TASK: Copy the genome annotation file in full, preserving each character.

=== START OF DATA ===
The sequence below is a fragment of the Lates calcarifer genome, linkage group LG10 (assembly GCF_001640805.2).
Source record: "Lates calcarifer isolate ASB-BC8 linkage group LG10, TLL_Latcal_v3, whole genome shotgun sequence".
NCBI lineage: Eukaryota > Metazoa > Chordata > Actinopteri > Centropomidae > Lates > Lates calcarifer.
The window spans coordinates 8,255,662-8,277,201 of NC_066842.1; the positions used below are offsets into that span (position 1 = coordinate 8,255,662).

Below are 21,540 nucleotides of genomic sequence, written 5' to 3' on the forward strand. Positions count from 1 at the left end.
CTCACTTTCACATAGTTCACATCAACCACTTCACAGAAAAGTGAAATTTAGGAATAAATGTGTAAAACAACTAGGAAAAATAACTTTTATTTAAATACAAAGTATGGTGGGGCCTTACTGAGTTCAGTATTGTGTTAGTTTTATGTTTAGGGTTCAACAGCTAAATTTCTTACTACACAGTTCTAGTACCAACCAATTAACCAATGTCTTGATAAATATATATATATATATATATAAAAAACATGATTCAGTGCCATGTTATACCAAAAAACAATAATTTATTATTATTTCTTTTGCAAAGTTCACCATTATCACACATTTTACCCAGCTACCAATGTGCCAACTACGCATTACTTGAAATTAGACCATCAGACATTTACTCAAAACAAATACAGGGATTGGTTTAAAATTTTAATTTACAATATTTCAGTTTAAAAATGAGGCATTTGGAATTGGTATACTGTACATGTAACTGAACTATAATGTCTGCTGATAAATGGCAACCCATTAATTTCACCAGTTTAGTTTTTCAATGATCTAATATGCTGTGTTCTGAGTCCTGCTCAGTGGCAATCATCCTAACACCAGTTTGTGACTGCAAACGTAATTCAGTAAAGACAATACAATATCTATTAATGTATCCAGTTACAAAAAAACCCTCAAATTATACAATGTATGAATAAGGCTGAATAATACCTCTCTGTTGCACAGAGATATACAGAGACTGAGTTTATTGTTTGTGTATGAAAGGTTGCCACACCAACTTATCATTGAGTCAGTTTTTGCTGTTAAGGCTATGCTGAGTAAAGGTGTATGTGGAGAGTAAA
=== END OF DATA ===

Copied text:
The sequence below is a fragment of the Lates calcarifer genome, linkage group LG10 (assembly GCF_001640805.2).
Source record: "Lates calcarifer isolate ASB-BC8 linkage group LG10, TLL_Latcal_v3, whole genome shotgun sequence".
NCBI lineage: Eukaryota > Metazoa > Chordata > Actinopteri > Centropomidae > Lates > Lates calcarifer.
The window spans coordinates 8,255,662-8,277,201 of NC_066842.1; the positions used below are offsets into that span (position 1 = coordinate 8,255,662).

Below are 21,540 nucleotides of genomic sequence, written 5' to 3' on the forward strand. Positions count from 1 at the left end.
CTCACTTTCACATAGTTCACATCAACCACTTCACAGAAAAGTGAAATTTAGGAATAAATGTGTAAAACAACTAGGAAAAATAACTTTTATTTAAATACAAAGTATGGTGGGGCCTTACTGAGTTCAGTATTGTGTTAGTTTTATGTTTAGGGTTCAACAGCTAAATTTCTTACTACACAGTTCTAGTACCAACCAATTAACCAATGTCTTGATAAATATATATATATATATATATAAAAAACATGATTCAGTGCCATGTTATACCAAAAAACAATAATTTATTATTATTTCTTTTGCAAAGTTCACCATTATCACACATTTTACCCAGCTACCAATGTGCCAACTACGCATTACTTGAAATTAGACCATCAGACATTTACTCAAAACAAATACAGGGATTGGTTTAAAATTTTAATTTACAATATTTCAGTTTAAAAATGAGGCATTTGGAATTGGTATACTGTACATGTAACTGAACTATAATGTCTGCTGATAAATGGCAACCCATTAATTTCACCAGTTTAGTTTTTCAATGATCTAATATGCTGTGTTCTGAGTCCTGCTCAGTGGCAATCATCCTAACACCAGTTTGTGACTGCAAACGTAATTCAGTAAAGACAATACAATATCTATTAATGTATCCAGTTACAAAAAAACCCTCAAATTATACAATGTATGAATAAGGCTGAATAATACCTCTCTGTTGCACAGAGATATACAGAGACTGAGTTTATTGTTTGTGTATGAAAGGTTGCCACACCAACTTATCATTGAGTCAGTTTTTGCTGTTAAGGCTATGCTGAGTAAAGGTGTATGTGGAGAGTAAA